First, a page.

Maryland Nonprofits is pleased to welcome Beth Blanchard Schaffer, a Standards for Excellence Licensed Consultant, as a guest blogger. Beth will serve on a special board of directors panel at the Maryland Nonprofits upcoming Standards for Excellence Forum on May 28, 2014. Register today to hear more about Beth’s insights on the crucial board-executive director partnership.
Musings on the ED-Board Partnership
By Beth Blanchard Schaffer
I’ve been thinking lately about the unique, powerful, frustrating, and wondrous relationship between an executive director and the board s/he works with. We call it a partnership and we always strive for that. What’s unique? Nowhere in business or government is there a parallel. An observer new to the sector might ask, “Let me get this straight: you have a professional, highly trained and credentialed staff who report to a group of community and business volunteers who each bring a different perspective, set of skills and personal interests to the game?!? How can that work?”
What’s powerful? When those volunteers “get it”, i.e., they internalize the mission of the organization AND their responsibilities, they free staff to create the healthiest most nimble organization possible. When staff does an effective job of recruiting, orienting and supporting a diverse board, they unleash a force that staff alone cannot generate. And when board members not only assume their legal and fiduciary roles but they also generate winning strategies – winning things they can do – that add value to the organization. Since they serve as the organization’s ambassadors to the community at large, board members’ words and actions can carry enormous weight in heightening a positive profile and reputation with all audiences. Indeed, the most effective pitch for investments in a nonprofit will come from its volunteer leadership – in concert with staff leaders of course but front and center nonetheless.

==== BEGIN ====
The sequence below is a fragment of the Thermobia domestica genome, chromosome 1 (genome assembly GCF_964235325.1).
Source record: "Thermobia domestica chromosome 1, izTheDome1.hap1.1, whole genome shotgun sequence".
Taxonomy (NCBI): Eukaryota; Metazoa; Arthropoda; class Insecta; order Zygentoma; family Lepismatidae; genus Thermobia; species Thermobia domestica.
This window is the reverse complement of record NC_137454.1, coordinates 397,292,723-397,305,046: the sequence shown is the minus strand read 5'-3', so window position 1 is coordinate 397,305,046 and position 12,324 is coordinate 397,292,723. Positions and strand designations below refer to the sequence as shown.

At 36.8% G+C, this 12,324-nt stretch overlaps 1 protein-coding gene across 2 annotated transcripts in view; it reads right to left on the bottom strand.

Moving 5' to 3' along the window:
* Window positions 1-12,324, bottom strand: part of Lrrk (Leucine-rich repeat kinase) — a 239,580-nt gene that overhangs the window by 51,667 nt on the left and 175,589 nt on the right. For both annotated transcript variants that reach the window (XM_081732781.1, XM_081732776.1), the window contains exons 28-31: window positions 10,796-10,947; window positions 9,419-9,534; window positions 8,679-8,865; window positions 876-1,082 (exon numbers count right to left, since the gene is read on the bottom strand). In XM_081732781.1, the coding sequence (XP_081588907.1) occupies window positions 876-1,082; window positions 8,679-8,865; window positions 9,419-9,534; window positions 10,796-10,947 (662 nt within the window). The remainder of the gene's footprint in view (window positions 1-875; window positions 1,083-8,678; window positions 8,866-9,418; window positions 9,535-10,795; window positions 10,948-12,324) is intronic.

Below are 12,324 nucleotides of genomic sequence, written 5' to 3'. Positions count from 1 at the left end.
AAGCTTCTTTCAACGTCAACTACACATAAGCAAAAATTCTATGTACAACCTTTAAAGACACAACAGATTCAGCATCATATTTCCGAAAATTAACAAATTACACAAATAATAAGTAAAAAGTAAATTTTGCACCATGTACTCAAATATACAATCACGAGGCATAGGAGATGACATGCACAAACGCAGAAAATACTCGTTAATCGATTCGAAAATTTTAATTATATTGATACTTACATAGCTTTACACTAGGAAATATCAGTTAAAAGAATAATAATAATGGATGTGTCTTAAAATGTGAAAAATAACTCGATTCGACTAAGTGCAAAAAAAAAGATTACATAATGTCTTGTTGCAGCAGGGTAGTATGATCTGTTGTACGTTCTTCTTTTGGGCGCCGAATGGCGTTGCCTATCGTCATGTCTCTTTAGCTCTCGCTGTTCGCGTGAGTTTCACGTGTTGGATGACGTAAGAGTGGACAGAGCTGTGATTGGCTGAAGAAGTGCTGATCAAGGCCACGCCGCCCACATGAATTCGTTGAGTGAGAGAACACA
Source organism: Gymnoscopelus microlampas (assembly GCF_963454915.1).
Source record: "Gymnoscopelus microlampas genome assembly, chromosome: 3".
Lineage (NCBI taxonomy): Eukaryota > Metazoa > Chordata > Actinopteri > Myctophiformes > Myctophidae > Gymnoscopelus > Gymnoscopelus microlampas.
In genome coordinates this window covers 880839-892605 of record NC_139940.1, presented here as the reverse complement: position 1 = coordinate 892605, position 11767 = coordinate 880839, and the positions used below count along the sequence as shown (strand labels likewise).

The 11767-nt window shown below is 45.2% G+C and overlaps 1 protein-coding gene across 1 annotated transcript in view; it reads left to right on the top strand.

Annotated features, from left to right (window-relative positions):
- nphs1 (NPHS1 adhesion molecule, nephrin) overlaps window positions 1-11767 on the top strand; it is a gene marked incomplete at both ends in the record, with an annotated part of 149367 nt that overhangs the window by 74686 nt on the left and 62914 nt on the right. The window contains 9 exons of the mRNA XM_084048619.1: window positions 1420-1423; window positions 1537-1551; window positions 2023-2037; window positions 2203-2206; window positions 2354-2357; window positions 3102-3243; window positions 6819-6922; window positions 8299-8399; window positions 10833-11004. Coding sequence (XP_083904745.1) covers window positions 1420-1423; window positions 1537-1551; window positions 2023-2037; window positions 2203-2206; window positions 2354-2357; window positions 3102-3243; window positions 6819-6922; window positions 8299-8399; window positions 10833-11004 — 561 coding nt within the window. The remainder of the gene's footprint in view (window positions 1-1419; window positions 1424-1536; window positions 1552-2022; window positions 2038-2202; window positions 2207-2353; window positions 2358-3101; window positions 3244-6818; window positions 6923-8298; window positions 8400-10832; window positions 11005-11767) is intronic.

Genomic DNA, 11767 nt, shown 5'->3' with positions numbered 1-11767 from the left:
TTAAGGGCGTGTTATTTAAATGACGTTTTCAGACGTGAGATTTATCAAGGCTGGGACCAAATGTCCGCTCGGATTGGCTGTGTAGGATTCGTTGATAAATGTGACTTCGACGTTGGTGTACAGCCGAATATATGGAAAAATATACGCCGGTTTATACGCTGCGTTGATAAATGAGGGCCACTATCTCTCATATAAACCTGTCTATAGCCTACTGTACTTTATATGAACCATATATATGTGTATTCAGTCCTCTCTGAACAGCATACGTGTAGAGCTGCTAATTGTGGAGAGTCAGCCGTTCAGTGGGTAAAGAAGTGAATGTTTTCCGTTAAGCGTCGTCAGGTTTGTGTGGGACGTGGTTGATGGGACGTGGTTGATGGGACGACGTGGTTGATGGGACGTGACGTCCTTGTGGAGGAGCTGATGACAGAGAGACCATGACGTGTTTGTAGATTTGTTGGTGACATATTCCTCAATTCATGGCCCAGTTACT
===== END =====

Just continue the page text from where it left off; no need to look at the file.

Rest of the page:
Why frustrating? Because equipping volunteers to lead effectively can be challenging. Their externality positions them to be acting in the public interest, not their own. But it also guarantees the language and culture of the organization initially are foreign to them. And staff members are typically immersed in day-to-day and month-to-month goals and objectives with an inward-focused perspective. And there is an inevitable tension between both partners’ desire to engage and involve board members in the organization on one hand and the need to keep directors’ sights set on the horizon – not on near-term operational questions and issues on the other.
What’s wondrous? When an organization’s ED and board are in synch and each contributes their best to create the most effective organization, you can move mountains. And when they are not working in partnership, no amount of money or other resources are enough to sustain a healthy, nimble organization. How often do we achieve “wondrous”? One case in three? Or perhaps we should say more years than not, because the care and feeding of a good partnership can go better at some times in the evolution of an organization than others.
This is an excellent time for the Standards for Excellence to give greater emphasis to the responsibilities that are shared by board and staff members. I look forward to exploring and encouraging how organizations can make this really work.
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